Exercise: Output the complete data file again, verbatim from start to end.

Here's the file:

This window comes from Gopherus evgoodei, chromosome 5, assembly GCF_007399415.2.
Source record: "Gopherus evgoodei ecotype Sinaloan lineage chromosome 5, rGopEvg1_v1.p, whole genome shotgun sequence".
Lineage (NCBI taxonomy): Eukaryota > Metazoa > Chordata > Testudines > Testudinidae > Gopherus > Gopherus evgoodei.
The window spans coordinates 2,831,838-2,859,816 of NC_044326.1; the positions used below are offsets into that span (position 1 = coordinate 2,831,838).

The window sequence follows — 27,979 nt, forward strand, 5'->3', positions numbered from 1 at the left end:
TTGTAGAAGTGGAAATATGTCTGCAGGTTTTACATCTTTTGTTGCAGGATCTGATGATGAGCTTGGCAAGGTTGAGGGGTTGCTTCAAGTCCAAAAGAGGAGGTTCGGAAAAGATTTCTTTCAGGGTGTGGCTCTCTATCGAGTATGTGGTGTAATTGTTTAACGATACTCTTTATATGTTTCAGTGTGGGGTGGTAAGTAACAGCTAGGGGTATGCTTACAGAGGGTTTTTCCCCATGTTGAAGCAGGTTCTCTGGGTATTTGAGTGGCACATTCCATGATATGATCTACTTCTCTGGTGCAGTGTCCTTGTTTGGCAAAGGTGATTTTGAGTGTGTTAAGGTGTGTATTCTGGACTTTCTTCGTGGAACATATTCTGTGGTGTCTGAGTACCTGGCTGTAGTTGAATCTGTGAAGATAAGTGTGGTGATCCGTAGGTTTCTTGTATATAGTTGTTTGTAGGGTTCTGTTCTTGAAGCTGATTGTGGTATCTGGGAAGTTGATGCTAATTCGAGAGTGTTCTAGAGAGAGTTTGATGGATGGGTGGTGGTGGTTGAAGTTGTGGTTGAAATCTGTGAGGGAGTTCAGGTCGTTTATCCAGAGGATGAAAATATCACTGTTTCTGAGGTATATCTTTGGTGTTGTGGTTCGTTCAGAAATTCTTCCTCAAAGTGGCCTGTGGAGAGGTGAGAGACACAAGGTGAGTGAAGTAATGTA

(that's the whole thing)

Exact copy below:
This window comes from Gopherus evgoodei, chromosome 5, assembly GCF_007399415.2.
Source record: "Gopherus evgoodei ecotype Sinaloan lineage chromosome 5, rGopEvg1_v1.p, whole genome shotgun sequence".
Lineage (NCBI taxonomy): Eukaryota > Metazoa > Chordata > Testudines > Testudinidae > Gopherus > Gopherus evgoodei.
The window spans coordinates 2,831,838-2,859,816 of NC_044326.1; the positions used below are offsets into that span (position 1 = coordinate 2,831,838).

The window sequence follows — 27,979 nt, forward strand, 5'->3', positions numbered from 1 at the left end:
TTGTAGAAGTGGAAATATGTCTGCAGGTTTTACATCTTTTGTTGCAGGATCTGATGATGAGCTTGGCAAGGTTGAGGGGTTGCTTCAAGTCCAAAAGAGGAGGTTCGGAAAAGATTTCTTTCAGGGTGTGGCTCTCTATCGAGTATGTGGTGTAATTGTTTAACGATACTCTTTATATGTTTCAGTGTGGGGTGGTAAGTAACAGCTAGGGGTATGCTTACAGAGGGTTTTTCCCCATGTTGAAGCAGGTTCTCTGGGTATTTGAGTGGCACATTCCATGATATGATCTACTTCTCTGGTGCAGTGTCCTTGTTTGGCAAAGGTGATTTTGAGTGTGTTAAGGTGTGTATTCTGGACTTTCTTCGTGGAACATATTCTGTGGTGTCTGAGTACCTGGCTGTAGTTGAATCTGTGAAGATAAGTGTGGTGATCCGTAGGTTTCTTGTATATAGTTGTTTGTAGGGTTCTGTTCTTGAAGCTGATTGTGGTATCTGGGAAGTTGATGCTAATTCGAGAGTGTTCTAGAGAGAGTTTGATGGATGGGTGGTGGTGGTTGAAGTTGTGGTTGAAATCTGTGAGGGAGTTCAGGTCGTTTATCCAGAGGATGAAAATATCACTGTTTCTGAGGTATATCTTTGGTGTTGTGGTTCGTTCAGAAATTCTTCCTCAAAGTGGCCTGTGGAGAGGTGAGAGACACAAGGTGAGTGAAGTAATGTA